Brazilian shipments suffer this year
Brazil has struggled to see iron ore shipments return to levels prior to the Brumadinho dam disaster in January 2019. In 2021, total Brazilian iron exports totaled 358mt, still down from the almost 371mt exported in 2018. And it would appear that exports in 2022 are going to struggle as well, with cumulative exports over the first five months of the year totaling a little over 122mt, down 8% year-on-year. In fact, February saw Brazil exporting the lowest volumes since February 2014. Weaker exports have been a result of disruptions following heavy rainfall earlier in the year.
Despite the disruptions seen this year, Brazilian miner Vale continues to maintain its production guidance for 2022 in the range of 320-335mt, compared to the production of almost 316mt last year. Looking further ahead, Vale still aims to reach 400mtpa of annual capacity.
Iron ore prices to ease in the longer term
While we expect iron ore prices to be supported in 2H22 due to expectations of a recovery in China, the longer-term outlook for iron ore is more bearish. On the demand side, it appears that China will continue to cap crude steel output whilst also looking to replace older steel capacity with electric arc furnace capacity in order to help the country meet its decarbonisation goals. Growth in electric arc furnace (EAF) capacity at the expense of basic oxygen furnace (BOF) capacity will be a concern for the medium to long-term outlook for Chinese iron ore demand. It also suggests that we have already seen China’s iron ore imports peak in 2020.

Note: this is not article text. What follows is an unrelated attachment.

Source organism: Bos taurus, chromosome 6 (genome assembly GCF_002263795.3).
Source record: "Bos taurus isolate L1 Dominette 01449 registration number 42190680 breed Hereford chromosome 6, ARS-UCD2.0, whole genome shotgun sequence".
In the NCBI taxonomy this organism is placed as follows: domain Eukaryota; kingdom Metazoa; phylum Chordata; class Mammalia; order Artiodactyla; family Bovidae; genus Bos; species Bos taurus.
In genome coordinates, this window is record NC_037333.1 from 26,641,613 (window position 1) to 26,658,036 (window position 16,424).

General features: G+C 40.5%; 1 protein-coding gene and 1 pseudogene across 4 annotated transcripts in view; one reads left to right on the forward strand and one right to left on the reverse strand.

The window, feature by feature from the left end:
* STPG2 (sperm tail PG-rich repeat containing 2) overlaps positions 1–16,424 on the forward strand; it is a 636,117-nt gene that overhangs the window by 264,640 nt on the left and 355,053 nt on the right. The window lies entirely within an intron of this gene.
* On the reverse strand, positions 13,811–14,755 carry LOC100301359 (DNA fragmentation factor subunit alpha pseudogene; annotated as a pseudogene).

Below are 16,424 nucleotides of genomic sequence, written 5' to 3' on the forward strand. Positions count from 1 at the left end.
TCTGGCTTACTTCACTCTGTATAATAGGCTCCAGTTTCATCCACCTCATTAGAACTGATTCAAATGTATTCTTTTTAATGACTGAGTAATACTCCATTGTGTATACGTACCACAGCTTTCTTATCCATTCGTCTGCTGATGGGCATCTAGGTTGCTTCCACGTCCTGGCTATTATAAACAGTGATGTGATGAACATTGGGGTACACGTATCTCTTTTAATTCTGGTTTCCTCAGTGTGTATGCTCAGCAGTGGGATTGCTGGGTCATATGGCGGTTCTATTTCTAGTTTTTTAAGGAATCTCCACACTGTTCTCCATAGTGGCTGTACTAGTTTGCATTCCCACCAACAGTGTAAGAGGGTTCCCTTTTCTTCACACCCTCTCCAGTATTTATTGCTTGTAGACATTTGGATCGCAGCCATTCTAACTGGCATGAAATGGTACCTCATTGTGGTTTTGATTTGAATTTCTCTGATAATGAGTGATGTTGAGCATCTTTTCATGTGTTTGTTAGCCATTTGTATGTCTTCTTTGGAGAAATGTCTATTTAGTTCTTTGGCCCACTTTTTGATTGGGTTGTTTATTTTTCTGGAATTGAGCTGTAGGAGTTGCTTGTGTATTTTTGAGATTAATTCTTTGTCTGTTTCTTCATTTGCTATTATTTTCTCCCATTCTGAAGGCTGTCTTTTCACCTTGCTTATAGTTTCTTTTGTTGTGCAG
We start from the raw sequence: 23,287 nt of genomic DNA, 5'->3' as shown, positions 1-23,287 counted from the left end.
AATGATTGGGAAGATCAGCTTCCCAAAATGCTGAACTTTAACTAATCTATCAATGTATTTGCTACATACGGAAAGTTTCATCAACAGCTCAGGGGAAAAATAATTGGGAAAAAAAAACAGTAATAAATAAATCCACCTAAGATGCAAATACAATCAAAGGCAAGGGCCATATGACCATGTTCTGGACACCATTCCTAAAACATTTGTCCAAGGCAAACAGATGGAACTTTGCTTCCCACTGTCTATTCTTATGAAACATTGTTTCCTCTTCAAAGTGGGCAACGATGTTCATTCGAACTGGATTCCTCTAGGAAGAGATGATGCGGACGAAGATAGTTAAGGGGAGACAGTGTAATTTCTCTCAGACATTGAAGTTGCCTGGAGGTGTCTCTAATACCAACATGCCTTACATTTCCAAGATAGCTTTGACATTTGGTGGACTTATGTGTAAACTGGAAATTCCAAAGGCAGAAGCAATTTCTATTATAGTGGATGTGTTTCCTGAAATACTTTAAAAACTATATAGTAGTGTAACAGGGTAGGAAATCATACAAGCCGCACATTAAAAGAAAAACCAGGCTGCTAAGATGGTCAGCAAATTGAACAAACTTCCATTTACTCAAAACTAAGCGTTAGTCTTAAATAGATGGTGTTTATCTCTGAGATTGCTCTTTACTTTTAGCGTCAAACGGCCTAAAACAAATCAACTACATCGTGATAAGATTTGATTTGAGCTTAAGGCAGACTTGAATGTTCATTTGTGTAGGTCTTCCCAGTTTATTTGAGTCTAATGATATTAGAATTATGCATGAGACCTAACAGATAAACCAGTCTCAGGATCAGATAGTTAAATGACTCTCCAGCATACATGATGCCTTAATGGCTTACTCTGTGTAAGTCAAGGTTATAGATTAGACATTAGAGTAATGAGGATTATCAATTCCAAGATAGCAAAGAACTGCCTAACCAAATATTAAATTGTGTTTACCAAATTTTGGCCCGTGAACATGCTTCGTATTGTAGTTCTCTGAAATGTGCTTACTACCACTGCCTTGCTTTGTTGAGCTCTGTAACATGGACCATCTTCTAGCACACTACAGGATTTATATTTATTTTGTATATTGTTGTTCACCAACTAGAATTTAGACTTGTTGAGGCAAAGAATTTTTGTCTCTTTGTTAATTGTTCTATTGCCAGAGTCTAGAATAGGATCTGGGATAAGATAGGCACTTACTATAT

As for the supply picture, we should continue to see the ramping up of supply from new projects in Australia, along with Vale in Brazil continuing to target an annual production capacity of 400mtpa.
More sluggish demand from China, combined with this supply growth, suggests that prices should trend lower in the medium to longer term. As a result, we see 62% Fe fines averaging US$105/t in 2023 and US$90/t in 2024. This is down from US$138/t over 2H22.